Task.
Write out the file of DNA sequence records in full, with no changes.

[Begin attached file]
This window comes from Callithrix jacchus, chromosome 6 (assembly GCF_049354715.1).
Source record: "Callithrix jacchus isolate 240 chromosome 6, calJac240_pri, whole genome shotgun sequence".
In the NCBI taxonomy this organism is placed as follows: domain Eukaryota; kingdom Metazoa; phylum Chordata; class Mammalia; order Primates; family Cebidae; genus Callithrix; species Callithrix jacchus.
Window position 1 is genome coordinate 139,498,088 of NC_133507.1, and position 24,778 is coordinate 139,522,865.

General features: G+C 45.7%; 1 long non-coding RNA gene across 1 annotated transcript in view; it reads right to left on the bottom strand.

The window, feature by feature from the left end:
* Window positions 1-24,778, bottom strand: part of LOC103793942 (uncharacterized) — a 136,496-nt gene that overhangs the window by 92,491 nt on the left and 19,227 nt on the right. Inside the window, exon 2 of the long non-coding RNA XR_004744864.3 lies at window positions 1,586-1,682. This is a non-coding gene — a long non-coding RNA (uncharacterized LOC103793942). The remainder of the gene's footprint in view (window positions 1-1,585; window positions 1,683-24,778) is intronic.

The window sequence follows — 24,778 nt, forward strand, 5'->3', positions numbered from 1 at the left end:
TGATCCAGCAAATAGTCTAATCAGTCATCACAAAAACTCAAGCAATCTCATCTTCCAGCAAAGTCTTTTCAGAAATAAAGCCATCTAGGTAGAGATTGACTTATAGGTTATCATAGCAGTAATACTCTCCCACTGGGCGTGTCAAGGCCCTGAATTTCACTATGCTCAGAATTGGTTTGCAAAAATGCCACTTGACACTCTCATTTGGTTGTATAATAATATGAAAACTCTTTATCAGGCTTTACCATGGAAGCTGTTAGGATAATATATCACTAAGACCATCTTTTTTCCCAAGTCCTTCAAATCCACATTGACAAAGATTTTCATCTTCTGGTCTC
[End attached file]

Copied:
This window comes from Callithrix jacchus, chromosome 6 (assembly GCF_049354715.1).
Source record: "Callithrix jacchus isolate 240 chromosome 6, calJac240_pri, whole genome shotgun sequence".
In the NCBI taxonomy this organism is placed as follows: domain Eukaryota; kingdom Metazoa; phylum Chordata; class Mammalia; order Primates; family Cebidae; genus Callithrix; species Callithrix jacchus.
Window position 1 is genome coordinate 139,498,088 of NC_133507.1, and position 24,778 is coordinate 139,522,865.

General features: G+C 45.7%; 1 long non-coding RNA gene across 1 annotated transcript in view; it reads right to left on the bottom strand.

The window, feature by feature from the left end:
* Window positions 1-24,778, bottom strand: part of LOC103793942 (uncharacterized) — a 136,496-nt gene that overhangs the window by 92,491 nt on the left and 19,227 nt on the right. Inside the window, exon 2 of the long non-coding RNA XR_004744864.3 lies at window positions 1,586-1,682. This is a non-coding gene — a long non-coding RNA (uncharacterized LOC103793942). The remainder of the gene's footprint in view (window positions 1-1,585; window positions 1,683-24,778) is intronic.

The window sequence follows — 24,778 nt, forward strand, 5'->3', positions numbered from 1 at the left end:
TGATCCAGCAAATAGTCTAATCAGTCATCACAAAAACTCAAGCAATCTCATCTTCCAGCAAAGTCTTTTCAGAAATAAAGCCATCTAGGTAGAGATTGACTTATAGGTTATCATAGCAGTAATACTCTCCCACTGGGCGTGTCAAGGCCCTGAATTTCACTATGCTCAGAATTGGTTTGCAAAAATGCCACTTGACACTCTCATTTGGTTGTATAATAATATGAAAACTCTTTATCAGGCTTTACCATGGAAGCTGTTAGGATAATATATCACTAAGACCATCTTTTTTCCCAAGTCCTTCAAATCCACATTGACAAAGATTTTCATCTTCTGGTCTC